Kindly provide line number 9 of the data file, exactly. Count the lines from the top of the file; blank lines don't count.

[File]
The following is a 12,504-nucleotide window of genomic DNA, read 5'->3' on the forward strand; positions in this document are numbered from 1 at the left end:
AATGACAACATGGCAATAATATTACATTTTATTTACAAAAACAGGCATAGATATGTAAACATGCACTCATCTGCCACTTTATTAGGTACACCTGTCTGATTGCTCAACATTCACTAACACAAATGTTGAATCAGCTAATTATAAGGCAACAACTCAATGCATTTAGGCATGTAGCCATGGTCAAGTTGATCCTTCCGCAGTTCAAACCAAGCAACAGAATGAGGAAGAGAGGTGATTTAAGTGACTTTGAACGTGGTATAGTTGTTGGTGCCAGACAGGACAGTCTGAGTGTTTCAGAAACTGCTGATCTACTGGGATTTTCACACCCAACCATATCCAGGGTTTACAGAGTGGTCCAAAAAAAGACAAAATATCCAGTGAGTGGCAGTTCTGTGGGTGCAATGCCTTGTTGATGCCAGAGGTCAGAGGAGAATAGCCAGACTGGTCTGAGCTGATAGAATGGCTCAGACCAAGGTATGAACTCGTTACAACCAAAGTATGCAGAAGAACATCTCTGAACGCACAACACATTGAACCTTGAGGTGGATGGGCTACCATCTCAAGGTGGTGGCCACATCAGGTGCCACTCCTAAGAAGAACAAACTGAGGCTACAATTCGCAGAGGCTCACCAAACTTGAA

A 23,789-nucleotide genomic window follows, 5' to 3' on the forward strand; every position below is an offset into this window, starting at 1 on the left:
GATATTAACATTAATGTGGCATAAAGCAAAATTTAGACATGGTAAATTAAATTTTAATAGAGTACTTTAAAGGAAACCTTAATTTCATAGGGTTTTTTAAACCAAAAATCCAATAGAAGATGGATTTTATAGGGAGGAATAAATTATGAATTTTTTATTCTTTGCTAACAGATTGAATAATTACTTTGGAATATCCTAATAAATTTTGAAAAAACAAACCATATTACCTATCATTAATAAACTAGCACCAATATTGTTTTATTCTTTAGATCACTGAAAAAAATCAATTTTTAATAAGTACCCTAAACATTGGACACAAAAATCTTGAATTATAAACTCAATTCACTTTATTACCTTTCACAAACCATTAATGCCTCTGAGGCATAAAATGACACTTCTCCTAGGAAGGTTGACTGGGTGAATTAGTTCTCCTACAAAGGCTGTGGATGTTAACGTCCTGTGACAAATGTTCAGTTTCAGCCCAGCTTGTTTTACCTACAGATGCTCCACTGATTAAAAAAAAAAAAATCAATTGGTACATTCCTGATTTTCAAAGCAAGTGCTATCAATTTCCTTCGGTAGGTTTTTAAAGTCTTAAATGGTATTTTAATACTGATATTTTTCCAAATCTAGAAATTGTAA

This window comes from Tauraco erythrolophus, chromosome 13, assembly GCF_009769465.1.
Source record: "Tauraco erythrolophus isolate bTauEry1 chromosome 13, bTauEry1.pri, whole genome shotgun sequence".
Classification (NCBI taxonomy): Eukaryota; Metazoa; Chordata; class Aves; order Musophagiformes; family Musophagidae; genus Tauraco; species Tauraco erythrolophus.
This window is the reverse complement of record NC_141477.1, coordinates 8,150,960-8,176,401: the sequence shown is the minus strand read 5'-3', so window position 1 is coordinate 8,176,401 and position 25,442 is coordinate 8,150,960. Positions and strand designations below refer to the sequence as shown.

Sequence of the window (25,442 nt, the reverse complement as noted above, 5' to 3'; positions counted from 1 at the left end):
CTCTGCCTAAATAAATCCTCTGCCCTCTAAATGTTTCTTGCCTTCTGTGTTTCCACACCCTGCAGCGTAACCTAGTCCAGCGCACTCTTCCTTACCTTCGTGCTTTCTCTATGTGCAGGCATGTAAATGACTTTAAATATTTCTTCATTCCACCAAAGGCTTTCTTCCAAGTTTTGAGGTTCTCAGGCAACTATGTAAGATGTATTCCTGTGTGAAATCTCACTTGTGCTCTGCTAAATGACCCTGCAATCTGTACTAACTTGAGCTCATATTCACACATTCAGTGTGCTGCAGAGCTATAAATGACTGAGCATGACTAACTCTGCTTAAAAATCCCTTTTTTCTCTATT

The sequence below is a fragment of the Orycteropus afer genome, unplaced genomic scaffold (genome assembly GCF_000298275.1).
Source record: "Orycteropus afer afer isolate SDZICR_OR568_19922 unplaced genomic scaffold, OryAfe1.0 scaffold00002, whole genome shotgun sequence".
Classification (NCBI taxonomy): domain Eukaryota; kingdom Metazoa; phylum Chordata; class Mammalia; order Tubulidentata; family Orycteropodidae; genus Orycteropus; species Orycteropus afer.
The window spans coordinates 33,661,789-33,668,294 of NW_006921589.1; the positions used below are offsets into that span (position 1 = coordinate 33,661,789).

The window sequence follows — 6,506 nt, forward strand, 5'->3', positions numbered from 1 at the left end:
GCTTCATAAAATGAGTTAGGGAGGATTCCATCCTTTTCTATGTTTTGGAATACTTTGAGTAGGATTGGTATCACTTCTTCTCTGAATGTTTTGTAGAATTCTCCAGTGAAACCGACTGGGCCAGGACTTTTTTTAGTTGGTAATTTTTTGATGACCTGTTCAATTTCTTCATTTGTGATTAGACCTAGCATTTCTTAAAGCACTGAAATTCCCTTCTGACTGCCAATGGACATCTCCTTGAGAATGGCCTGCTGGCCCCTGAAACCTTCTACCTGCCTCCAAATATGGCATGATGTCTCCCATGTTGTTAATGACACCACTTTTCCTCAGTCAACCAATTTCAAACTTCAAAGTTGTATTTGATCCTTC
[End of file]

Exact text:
Sequence of the window (25,442 nt, the reverse complement as noted above, 5' to 3'; positions counted from 1 at the left end):